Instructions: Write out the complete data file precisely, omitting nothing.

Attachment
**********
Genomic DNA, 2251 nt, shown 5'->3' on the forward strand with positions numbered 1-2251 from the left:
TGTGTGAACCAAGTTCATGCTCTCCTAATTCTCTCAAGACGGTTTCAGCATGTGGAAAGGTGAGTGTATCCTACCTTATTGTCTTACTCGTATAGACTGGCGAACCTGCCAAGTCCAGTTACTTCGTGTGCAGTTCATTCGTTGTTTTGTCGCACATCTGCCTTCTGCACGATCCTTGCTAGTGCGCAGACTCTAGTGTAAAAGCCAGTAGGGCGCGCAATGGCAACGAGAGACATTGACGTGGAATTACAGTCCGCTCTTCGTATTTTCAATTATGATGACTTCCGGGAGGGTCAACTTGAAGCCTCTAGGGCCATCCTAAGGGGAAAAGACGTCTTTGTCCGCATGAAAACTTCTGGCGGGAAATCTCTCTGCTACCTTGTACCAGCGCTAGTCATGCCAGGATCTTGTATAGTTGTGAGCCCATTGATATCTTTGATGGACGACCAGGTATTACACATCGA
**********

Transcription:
Genomic DNA, 2251 nt, shown 5'->3' on the forward strand with positions numbered 1-2251 from the left:
TGTGTGAACCAAGTTCATGCTCTCCTAATTCTCTCAAGACGGTTTCAGCATGTGGAAAGGTGAGTGTATCCTACCTTATTGTCTTACTCGTATAGACTGGCGAACCTGCCAAGTCCAGTTACTTCGTGTGCAGTTCATTCGTTGTTTTGTCGCACATCTGCCTTCTGCACGATCCTTGCTAGTGCGCAGACTCTAGTGTAAAAGCCAGTAGGGCGCGCAATGGCAACGAGAGACATTGACGTGGAATTACAGTCCGCTCTTCGTATTTTCAATTATGATGACTTCCGGGAGGGTCAACTTGAAGCCTCTAGGGCCATCCTAAGGGGAAAAGACGTCTTTGTCCGCATGAAAACTTCTGGCGGGAAATCTCTCTGCTACCTTGTACCAGCGCTAGTCATGCCAGGATCTTGTATAGTTGTGAGCCCATTGATATCTTTGATGGACGACCAGGTATTACACATCGA